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May '01 - Weeks 1 e 2

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May '01 - Weeks 1&2 - Contesini´s 25 Liter Nano-Reef (Brazil)

As the keeping of Mini-Reefs in a home aquarium became more and more viable and popular, the insatiable human need for challenges came up with yet another new frontier: just how small and inexpensive can you make a viable reef tank? Thus came the concept of Nano-Reefs - tiny marine ecosystems thriving in an unbelievably small aquarium. These incredible little tanks have fueled heated debates in just about every marine forum around the world, mostly about whether it's right or not to keep marine animals in such a small environment. The purpose of this month's featured tanks is not for me to take one side or another of the debate (especially since I have no experience whatsoever in this field), but rather to show two examples of what can be achieved when one throws himself into the challenge of answering the question above. This first featured tank is owned by Brazilian hobbyist Luiz Contesini, and has just completed one year of existence in April. As you can see from these pictures, the results so far are fantastic, and mostly attributed to the creative "semi-open" ecosystem implemented by the owner. Here are the tank specifications and owner's comments:

Setup Date: April 26, 2000
Volume: 25 liters (7 gallons)
Lighting: 2x25 W Power Compacts (6200 K)
Internal Equipment: 900 L/h PH powerhead, densimeter, thermometer, 50 W heater, DIY overflow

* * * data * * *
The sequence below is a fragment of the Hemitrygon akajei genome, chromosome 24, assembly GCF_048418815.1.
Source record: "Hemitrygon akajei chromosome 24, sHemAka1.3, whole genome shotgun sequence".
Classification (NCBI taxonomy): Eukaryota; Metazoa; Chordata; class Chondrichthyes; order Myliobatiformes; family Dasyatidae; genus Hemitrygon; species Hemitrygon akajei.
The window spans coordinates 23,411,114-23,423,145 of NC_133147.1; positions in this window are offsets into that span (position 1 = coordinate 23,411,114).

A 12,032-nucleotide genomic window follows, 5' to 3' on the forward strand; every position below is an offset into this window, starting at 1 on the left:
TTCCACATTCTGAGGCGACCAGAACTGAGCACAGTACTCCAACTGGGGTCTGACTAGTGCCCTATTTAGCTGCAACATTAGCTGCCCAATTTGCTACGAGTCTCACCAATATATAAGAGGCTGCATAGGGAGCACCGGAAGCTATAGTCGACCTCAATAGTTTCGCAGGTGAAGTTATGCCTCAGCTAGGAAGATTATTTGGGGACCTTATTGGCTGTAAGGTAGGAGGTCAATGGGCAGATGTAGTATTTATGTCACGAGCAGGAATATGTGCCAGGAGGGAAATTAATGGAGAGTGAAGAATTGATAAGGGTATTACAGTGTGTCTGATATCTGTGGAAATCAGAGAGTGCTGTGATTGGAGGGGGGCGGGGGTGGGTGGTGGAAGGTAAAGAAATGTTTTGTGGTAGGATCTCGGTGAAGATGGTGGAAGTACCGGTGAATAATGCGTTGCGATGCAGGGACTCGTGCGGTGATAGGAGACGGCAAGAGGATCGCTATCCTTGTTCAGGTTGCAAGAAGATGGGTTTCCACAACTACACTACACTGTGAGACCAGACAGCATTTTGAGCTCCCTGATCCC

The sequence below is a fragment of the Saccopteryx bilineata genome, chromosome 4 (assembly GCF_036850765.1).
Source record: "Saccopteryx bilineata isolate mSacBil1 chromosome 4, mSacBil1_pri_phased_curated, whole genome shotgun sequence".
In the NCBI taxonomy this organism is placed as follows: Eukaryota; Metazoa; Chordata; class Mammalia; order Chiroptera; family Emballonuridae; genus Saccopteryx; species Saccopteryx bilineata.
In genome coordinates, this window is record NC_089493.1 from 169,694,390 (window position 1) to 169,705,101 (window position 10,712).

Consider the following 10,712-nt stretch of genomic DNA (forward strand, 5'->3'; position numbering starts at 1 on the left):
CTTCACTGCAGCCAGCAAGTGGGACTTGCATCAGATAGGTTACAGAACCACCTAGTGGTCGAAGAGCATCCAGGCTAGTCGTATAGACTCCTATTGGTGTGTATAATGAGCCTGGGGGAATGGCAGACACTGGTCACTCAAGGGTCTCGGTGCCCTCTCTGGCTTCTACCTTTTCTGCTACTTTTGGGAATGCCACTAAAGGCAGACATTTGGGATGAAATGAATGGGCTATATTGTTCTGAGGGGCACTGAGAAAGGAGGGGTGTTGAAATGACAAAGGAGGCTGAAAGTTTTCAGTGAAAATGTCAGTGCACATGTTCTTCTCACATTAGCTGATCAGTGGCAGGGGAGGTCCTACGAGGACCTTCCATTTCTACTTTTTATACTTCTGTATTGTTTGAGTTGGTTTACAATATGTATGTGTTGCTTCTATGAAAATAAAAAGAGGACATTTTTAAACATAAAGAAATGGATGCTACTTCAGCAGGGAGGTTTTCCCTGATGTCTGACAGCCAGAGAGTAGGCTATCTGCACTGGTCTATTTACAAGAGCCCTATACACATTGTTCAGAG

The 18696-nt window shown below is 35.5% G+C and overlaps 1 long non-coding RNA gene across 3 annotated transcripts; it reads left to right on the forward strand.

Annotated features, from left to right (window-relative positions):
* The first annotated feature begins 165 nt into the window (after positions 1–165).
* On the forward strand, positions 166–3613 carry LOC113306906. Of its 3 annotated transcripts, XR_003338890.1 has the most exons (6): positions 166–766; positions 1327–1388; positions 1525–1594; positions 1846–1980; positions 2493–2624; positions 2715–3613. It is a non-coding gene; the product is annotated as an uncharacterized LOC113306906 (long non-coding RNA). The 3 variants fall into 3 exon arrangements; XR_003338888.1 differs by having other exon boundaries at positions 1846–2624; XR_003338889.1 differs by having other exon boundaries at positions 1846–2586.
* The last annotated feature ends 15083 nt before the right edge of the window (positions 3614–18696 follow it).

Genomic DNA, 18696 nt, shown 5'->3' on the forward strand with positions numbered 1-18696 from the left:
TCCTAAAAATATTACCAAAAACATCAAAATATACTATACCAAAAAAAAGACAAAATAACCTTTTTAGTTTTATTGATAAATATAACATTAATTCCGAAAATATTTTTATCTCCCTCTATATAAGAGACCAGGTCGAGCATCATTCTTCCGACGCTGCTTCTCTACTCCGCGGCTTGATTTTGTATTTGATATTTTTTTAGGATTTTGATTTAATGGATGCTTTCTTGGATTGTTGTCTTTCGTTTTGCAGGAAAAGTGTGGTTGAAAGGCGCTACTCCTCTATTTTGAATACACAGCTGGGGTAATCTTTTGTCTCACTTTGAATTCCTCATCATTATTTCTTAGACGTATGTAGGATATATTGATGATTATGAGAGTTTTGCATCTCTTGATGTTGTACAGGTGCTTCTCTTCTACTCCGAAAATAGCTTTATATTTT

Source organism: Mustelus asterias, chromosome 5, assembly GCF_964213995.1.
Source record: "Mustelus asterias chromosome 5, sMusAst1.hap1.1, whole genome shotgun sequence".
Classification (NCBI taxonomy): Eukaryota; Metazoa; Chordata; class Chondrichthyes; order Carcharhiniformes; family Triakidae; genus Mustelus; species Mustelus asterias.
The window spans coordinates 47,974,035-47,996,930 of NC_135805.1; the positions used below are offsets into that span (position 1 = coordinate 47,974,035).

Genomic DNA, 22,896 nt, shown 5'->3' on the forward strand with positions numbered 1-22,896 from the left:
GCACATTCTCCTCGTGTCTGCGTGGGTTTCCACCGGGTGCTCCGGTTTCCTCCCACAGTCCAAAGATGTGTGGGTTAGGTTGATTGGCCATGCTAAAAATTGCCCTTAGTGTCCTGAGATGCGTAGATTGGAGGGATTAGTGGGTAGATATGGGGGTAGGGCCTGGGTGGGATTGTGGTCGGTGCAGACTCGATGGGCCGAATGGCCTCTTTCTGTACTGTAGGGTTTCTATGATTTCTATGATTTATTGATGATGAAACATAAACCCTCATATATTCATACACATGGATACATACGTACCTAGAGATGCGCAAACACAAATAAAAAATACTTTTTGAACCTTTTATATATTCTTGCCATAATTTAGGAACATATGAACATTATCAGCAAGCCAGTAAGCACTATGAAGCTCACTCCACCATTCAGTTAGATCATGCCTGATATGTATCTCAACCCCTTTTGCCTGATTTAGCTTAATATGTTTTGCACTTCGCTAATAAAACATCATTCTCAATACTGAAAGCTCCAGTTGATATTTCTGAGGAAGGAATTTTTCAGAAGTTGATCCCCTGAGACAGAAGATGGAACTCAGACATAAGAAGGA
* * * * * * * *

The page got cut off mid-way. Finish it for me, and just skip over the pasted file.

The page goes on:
Live Rock: About 5 Kg (Recife, Guarapari)
Substrate: Deactivated UGF grid, crushed shells and halimede adding up to about 10 cm.
Tests: None
Skimmer: None
Supplements: None
Chiller: None
"Contesini" Semi-Open System: A bucket of sea water placed over the tank, dripping renewal water at a rate of ~10 liters per week. Overflow syphon allows the old water to exit the tank and be collected in another bucket below. A small reduction of the new water's salinity level is made, to compensate for water evaporation in the tank.
Maintenance Routine: Once a week 10 liters of natural sea water is bought, replacing the empty top bucket with a new one. Once or twice a day the Clown is hand-fed with pieces of shrimp or squid on a toothpick, sometimes he gets live brine shrimp. A timer controls the lights, keeping them on from 10:00AM to 11:00PM.
Owner's Comments: The Nano-Reef myth brings an image of instability and painful work, not to mention an almost impossibility of maintenance, and in my experience none of that is confirmed. The way I maintain my Nano is the simplest possible, as there is no equipment to regulate or clean, no tests to be made, no supplement to add. As I see it, the problem is that whenever someone thinks about setting up a Nano-Reef he/she wants to do it like a large tank, forgetting that the small size allows the possibility of treating it like a semi-open ecosystem. This system allows simple and inexpensive renewal of water, dismissing the need of controllers and other equipment. When I mention this system, people cannot get rid of the negative image of WATER CHANGES and imagine that the system is too troublesome, when it actually comes down to replacing an empty bucket of water with a full one, once or twice a week at most.

If you'd like to submit an aquarium for Tank of the Month, just contact me.

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Clown and Zoanthus

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Star Polyps

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White Xenia

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Hawaiian Polyquette

Photos taken by Luiz Contesini and displayed here with his permission.

oF <=> oC in <=> cm G <=> L